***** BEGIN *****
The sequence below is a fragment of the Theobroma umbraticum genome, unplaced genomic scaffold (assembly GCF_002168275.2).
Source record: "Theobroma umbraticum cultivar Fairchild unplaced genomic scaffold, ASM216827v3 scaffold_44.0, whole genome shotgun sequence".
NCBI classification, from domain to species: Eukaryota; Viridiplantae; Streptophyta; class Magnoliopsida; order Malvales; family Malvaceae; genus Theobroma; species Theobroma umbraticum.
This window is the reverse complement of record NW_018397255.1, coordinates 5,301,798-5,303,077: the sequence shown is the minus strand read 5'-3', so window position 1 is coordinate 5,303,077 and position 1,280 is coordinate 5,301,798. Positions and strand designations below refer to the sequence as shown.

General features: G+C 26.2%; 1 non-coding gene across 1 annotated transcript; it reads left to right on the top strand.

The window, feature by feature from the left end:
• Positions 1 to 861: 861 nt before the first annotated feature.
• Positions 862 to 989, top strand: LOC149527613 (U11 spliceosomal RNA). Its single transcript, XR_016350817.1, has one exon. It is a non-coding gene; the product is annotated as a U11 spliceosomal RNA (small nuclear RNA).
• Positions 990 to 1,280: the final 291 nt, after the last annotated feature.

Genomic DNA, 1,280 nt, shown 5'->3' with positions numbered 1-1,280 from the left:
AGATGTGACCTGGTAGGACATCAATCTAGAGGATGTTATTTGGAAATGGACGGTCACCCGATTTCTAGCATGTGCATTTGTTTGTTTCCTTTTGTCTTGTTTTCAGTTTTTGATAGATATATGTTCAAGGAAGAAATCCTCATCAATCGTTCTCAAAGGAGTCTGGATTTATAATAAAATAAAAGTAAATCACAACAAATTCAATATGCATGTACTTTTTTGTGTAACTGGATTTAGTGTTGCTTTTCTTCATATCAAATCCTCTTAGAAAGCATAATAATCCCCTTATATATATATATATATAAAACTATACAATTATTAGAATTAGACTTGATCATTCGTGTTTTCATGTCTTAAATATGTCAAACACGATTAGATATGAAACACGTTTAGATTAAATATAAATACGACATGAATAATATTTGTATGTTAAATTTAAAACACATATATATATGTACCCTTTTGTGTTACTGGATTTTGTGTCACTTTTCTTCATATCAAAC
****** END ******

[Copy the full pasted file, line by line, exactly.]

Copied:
The sequence below is a fragment of the Theobroma umbraticum genome, unplaced genomic scaffold (assembly GCF_002168275.2).
Source record: "Theobroma umbraticum cultivar Fairchild unplaced genomic scaffold, ASM216827v3 scaffold_44.0, whole genome shotgun sequence".
NCBI classification, from domain to species: Eukaryota; Viridiplantae; Streptophyta; class Magnoliopsida; order Malvales; family Malvaceae; genus Theobroma; species Theobroma umbraticum.
This window is the reverse complement of record NW_018397255.1, coordinates 5,301,798-5,303,077: the sequence shown is the minus strand read 5'-3', so window position 1 is coordinate 5,303,077 and position 1,280 is coordinate 5,301,798. Positions and strand designations below refer to the sequence as shown.

General features: G+C 26.2%; 1 non-coding gene across 1 annotated transcript; it reads left to right on the top strand.

The window, feature by feature from the left end:
• Positions 1 to 861: 861 nt before the first annotated feature.
• Positions 862 to 989, top strand: LOC149527613 (U11 spliceosomal RNA). Its single transcript, XR_016350817.1, has one exon. It is a non-coding gene; the product is annotated as a U11 spliceosomal RNA (small nuclear RNA).
• Positions 990 to 1,280: the final 291 nt, after the last annotated feature.

Genomic DNA, 1,280 nt, shown 5'->3' with positions numbered 1-1,280 from the left:
AGATGTGACCTGGTAGGACATCAATCTAGAGGATGTTATTTGGAAATGGACGGTCACCCGATTTCTAGCATGTGCATTTGTTTGTTTCCTTTTGTCTTGTTTTCAGTTTTTGATAGATATATGTTCAAGGAAGAAATCCTCATCAATCGTTCTCAAAGGAGTCTGGATTTATAATAAAATAAAAGTAAATCACAACAAATTCAATATGCATGTACTTTTTTGTGTAACTGGATTTAGTGTTGCTTTTCTTCATATCAAATCCTCTTAGAAAGCATAATAATCCCCTTATATATATATATATATAAAACTATACAATTATTAGAATTAGACTTGATCATTCGTGTTTTCATGTCTTAAATATGTCAAACACGATTAGATATGAAACACGTTTAGATTAAATATAAATACGACATGAATAATATTTGTATGTTAAATTTAAAACACATATATATATGTACCCTTTTGTGTTACTGGATTTTGTGTCACTTTTCTTCATATCAAAC